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Simple Tips for Electrical Safety in the Kitchen - Kitchen Safety at Home

  2010-04-12         admin         Safety » Electrical Safety
We all know that water and electricity make a lethal combination, and the kitchen(with the bathrooms) is the place in the home that this combination is most likely to occur. So it is very important that fixed electrical equipment is installed correctly, and that you use appliances installed in your kitchen with care. Here are some of the tips that the Electrical Safety Council recommends for Kitchen Safety:
  • In order to avoid water coming into contact with electricity, make sure that your sockets or switches are fitted at a safe distance (at least 30 centimetres horizontally) from the sink.
  • If appliances such as fridges, dishwashers and washing machines are fitted under worktops, getting to sockets may be difficult. Ideally, these appliances should be controlled by a switched fuse-connection unit mounted above the worktop where you can reach it easily.
  • If a socket in the kitchen or anywhere else in the house is likely to be used to supply portable equipment outdoors, it should have an RCD fitted. Under the national safety standard, all sockets in new electric installations and any new sockets added to an existing installation must have RCD protection.
  • Take special care when using electrical appliances in the kitchen - the mixture of water, hot surfaces, flexes and electricity can be very dangerous. Check that flexible leads and appliances such as kettles and toasters are in good condition.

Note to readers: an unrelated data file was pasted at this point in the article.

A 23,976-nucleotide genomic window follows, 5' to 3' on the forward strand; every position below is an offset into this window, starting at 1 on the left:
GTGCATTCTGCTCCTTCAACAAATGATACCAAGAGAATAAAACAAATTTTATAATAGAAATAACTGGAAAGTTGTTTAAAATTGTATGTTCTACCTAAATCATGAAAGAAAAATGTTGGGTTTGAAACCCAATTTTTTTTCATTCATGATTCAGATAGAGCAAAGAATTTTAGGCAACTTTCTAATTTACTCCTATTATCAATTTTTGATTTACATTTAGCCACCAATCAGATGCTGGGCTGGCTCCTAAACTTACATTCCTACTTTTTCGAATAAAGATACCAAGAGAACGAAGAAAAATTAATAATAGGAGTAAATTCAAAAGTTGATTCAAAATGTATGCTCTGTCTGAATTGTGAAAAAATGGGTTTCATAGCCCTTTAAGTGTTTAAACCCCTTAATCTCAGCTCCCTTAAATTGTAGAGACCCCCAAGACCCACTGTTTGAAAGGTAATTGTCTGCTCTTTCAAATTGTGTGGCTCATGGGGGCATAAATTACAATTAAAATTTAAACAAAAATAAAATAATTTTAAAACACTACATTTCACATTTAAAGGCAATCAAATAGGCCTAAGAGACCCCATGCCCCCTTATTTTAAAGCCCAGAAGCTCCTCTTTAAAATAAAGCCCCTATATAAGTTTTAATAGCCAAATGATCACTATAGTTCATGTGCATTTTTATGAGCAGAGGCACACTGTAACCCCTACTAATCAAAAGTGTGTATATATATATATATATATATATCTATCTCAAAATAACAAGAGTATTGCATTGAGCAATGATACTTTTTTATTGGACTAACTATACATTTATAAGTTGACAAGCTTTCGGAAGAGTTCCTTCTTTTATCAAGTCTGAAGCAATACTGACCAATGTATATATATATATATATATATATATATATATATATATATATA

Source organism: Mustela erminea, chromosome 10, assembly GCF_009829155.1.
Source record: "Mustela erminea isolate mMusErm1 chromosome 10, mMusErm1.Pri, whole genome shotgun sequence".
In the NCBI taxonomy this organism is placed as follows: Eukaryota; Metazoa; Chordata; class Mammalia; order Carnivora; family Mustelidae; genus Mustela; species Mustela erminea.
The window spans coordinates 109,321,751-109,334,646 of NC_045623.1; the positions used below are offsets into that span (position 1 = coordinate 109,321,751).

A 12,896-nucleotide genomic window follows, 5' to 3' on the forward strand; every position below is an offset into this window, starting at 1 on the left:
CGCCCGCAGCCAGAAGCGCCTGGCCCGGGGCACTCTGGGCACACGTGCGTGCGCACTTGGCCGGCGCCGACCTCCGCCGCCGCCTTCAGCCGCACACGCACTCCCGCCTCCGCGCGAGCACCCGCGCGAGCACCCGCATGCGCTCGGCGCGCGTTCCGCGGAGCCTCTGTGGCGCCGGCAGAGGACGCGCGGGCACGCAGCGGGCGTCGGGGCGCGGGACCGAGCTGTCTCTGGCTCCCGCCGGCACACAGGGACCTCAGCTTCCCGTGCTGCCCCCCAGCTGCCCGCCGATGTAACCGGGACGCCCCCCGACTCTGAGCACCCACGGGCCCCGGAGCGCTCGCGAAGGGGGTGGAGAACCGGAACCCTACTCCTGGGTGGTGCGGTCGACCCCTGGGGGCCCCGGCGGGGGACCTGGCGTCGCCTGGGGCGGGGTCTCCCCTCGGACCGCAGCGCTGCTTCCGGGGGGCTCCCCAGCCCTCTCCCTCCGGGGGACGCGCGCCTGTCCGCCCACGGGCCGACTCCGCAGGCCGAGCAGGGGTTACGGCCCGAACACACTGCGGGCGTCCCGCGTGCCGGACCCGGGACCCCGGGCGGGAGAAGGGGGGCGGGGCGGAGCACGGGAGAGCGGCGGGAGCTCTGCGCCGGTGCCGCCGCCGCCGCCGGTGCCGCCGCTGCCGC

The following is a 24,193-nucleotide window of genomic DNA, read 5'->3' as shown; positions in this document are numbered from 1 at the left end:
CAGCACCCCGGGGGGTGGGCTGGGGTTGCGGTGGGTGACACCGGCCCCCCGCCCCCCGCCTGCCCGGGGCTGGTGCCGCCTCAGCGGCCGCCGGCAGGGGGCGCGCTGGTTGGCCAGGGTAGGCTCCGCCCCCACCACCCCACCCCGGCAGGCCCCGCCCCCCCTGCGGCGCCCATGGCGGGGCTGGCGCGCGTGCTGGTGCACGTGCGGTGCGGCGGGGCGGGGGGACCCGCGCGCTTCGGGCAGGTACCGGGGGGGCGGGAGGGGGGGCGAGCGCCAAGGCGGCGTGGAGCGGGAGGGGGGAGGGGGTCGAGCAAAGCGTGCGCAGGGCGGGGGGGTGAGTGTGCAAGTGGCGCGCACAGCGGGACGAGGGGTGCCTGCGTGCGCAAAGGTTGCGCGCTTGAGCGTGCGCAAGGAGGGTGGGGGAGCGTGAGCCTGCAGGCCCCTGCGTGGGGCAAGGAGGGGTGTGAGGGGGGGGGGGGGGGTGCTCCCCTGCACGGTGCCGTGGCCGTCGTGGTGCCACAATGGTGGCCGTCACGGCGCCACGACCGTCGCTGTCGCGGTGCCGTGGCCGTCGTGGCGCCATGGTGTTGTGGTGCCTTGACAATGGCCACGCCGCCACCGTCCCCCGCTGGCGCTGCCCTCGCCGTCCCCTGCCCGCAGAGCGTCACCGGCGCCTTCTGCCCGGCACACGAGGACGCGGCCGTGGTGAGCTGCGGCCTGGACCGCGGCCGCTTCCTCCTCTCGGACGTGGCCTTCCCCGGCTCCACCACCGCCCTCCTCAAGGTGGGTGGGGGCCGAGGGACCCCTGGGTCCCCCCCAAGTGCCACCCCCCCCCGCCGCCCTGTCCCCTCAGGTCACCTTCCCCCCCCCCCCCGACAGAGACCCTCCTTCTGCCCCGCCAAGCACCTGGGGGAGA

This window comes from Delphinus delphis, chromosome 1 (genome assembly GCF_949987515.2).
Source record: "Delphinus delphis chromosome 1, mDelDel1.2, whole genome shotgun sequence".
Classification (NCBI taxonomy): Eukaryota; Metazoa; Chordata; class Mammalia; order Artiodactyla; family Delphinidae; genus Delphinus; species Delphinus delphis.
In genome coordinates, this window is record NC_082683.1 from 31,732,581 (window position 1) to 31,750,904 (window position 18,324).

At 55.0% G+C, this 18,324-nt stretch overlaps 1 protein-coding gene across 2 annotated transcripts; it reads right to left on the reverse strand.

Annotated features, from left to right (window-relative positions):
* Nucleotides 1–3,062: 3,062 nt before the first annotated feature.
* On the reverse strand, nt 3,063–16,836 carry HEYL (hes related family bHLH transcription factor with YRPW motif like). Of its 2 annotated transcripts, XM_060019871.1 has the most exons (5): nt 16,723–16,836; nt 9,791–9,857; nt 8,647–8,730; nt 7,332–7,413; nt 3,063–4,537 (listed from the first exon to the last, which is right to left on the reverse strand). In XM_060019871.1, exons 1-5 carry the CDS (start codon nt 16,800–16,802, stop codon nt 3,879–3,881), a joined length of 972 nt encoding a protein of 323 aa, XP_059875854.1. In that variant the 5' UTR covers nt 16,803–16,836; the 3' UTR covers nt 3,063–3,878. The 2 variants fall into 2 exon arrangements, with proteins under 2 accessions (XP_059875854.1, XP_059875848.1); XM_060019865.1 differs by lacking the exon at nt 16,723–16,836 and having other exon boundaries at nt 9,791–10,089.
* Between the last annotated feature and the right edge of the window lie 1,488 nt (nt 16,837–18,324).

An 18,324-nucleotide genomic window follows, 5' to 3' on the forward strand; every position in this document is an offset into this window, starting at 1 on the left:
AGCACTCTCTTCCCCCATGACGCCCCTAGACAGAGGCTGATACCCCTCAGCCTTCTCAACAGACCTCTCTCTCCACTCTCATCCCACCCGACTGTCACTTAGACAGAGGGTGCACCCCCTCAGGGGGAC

Whether you install switches and sockets, lights, electrical appliances, fire alarms or heating systems, you can never be too cautious / careful with their interaction / combination with water. Besides the DO's, there is also a list of DON'T 's - for the sake of electrical safety in the kitchen, do not do this:
  • Don't: use any electrical equipment or switches with wet hands;
  • Don't: wrap flexible cables around any equipment when it is still warm;
  • Don't: clean an appliance such as a kettle while it is still plugged in;
  • Don't: try to get toast that is stuck out of a toaster while it is plugged in, and especially not with a metal knife - there are often live parts inside; or - fill a kettle or a steam iron while it is plugged in.
I know that you would say, These things are not special rules/tips - I know them since forever! Many times we need to be reminded of the simple tips for Electrical Safety in the Kitchen, so that electrical hazards / accidents would not happen! More tips: see Switches & Sockets section...